As a British kid who had little interest in American High School movies, I was shown the original 1988 film Heathers by an American friend and was much surprised and amused by the sly subversiveness of its pitch-black satire. It offered the conventional ‘Mean Girls’ social dynamics, but offset that with extremes of murder and suicide.
Made a decade before the tragic shootings at Columbine high school, Heathers is a film that appears more controversial now than it was at the time that it was made.
“Best friends, social trends and occasional murder.”
Created by writer Joe Kelly and artist J.M. Ken Niimura, I Kill Giants was first launched as a limited comic book series from Image Comics in 2008, and compiled into a graphic novel in 2009. Now a full-length feature film from director Anders Walter, I Kill Giants tells the story of pubescent girl Barbara Thorson who spends much of her time focused on the task of luring, trapping and killing the giants that she believes threaten her small coastal town. I Kill Giants does offer a family, fantasy adventure that is brave enough to deal with some distinctly adult themes.
“I find giants, I hunt giants. I kill giants.”
In 1818 Mary Shelley produced one of the most influential texts in literature: Frankenstein; or, The Modern Prometheus. Her novel attracted a huge degree of critical attention and gained increasing cultural importance, so much so that the circumstances of its composition has achieved a kind of mythic status. One might expect that the film would indicate how Mary was shaped by the many losses, difficulties, and disappointments of her life, but instead filmmaker Haifaa Al-Mansour tends to revel in the love story, the costumes and the poetic flights.
“Her greatest love inspired her darkest creation.”
There isn’t much I haven’t already seen when it comes to horror films. I’ve been watching them ever since I was old enough to get away with it, or even before (on one occasion I got in to see The Exorcist while underage because I was accompanied by a priest!). I’ve seen all the regular horror tropes play out in scores of films, with varying degrees of success.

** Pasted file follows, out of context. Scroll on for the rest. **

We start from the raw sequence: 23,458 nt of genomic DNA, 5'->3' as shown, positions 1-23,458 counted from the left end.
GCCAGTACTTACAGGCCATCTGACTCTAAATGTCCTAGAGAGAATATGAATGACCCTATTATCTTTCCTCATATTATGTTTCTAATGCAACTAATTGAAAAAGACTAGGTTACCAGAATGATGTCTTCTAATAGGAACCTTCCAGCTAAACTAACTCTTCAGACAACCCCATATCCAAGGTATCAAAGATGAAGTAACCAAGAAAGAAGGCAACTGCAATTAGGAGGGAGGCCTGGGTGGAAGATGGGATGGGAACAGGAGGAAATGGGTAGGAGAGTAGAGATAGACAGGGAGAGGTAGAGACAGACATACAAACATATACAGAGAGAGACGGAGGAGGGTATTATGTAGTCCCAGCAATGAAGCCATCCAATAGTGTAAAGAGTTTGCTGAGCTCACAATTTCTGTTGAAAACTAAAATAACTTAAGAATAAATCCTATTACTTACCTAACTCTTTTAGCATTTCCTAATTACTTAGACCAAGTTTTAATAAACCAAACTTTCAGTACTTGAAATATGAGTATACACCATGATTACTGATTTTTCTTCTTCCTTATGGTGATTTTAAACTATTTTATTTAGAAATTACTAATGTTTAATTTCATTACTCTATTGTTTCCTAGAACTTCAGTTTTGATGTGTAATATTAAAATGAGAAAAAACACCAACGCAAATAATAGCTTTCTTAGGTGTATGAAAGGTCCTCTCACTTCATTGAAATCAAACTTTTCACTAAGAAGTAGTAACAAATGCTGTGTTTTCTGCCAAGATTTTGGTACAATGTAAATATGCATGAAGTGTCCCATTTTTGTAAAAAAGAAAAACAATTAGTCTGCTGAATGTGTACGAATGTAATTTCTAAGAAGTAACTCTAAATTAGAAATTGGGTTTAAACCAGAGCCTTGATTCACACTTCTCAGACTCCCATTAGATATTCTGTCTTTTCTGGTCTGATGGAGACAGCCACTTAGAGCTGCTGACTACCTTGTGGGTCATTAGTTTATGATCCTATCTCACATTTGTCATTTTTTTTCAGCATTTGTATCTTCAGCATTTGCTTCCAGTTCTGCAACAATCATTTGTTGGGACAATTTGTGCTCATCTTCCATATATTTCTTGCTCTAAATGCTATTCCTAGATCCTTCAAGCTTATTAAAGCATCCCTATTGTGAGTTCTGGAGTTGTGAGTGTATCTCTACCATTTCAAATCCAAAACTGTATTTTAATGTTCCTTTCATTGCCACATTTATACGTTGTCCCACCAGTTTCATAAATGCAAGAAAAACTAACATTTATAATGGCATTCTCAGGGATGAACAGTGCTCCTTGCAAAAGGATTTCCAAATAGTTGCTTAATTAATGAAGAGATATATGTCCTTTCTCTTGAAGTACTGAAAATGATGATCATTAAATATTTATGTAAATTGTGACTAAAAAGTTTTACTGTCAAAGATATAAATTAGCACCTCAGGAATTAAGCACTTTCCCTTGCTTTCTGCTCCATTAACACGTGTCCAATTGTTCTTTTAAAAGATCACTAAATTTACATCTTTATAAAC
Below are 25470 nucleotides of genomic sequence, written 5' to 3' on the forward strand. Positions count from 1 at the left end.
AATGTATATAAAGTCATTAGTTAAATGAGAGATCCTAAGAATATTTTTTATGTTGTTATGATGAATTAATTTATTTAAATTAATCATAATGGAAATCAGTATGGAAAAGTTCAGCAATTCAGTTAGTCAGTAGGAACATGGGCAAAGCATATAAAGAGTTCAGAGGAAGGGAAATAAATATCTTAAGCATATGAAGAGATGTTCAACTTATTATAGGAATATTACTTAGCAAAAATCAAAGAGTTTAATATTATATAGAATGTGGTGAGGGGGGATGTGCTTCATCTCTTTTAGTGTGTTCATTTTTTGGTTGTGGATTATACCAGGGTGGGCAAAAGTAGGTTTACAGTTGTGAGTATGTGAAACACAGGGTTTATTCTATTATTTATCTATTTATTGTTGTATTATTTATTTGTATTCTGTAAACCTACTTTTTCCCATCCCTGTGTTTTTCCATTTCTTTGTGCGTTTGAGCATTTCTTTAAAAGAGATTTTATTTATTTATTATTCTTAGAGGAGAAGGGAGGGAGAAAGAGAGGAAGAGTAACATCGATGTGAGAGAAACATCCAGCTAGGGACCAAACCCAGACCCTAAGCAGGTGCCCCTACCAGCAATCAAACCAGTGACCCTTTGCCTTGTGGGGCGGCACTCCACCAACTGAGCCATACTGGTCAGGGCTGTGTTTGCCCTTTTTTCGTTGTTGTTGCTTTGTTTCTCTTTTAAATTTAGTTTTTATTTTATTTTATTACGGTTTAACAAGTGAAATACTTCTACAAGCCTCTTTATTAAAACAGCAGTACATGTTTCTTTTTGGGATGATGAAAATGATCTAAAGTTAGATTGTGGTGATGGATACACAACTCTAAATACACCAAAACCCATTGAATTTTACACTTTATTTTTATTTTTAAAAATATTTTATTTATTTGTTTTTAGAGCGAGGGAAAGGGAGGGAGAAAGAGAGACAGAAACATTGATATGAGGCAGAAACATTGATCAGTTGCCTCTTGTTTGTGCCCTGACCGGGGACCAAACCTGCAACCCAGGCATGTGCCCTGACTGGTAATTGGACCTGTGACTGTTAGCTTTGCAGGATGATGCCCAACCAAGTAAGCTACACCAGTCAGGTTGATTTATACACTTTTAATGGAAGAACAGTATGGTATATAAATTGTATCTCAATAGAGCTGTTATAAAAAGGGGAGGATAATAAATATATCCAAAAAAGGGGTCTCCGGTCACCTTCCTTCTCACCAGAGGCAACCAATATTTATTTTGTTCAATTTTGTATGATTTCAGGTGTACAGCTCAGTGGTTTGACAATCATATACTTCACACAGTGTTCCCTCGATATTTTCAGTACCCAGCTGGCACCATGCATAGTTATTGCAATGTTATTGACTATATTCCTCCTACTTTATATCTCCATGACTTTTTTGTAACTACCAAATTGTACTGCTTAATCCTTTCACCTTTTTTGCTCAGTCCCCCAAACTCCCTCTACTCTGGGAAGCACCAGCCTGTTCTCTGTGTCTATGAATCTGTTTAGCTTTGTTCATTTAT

Although the overriding premise of Ari Aster’s first feature, Hereditary, isn’t a particularly original one, the unfolding and execution of that premise is exceptional.
“Every family tree hides a secret.”
Writer/director Dan Bush says of his film, The Vault, that his vision was to make a movie where ‘Heist meets horror’. He couches this ambition in a story dealing with sibling loyalty and conflict.
When Michael Dillon gets into trouble with a vicious gangster, he has to come up with a great deal of money very quickly in order to save his life. His two estranged sisters, Leah an ex-con, and Vee who has spent time in the military, come up with a plan to recruit some heavies who will help them rob a nearby bank.
“No one is safe.”
It’s becoming easy to recognise a film by Edgar Wright – there are trademark aspects: a sense of wit, sharp editing, and a rousing soundtrack. Baby Driver, Wright’s first-ever solo screenplay, offers a premise that is a cinematic convention, but told in a wholly energising and original way. The action-movie potential of the virtuoso driver is hardly a new concept. It’s a proposition that has had its twists and turns, from Walter Hill’s The Driver, The French Connection, Bullitt and Ronin right through to Ryan Gosling’s nameless specialist in Refn’s Drive.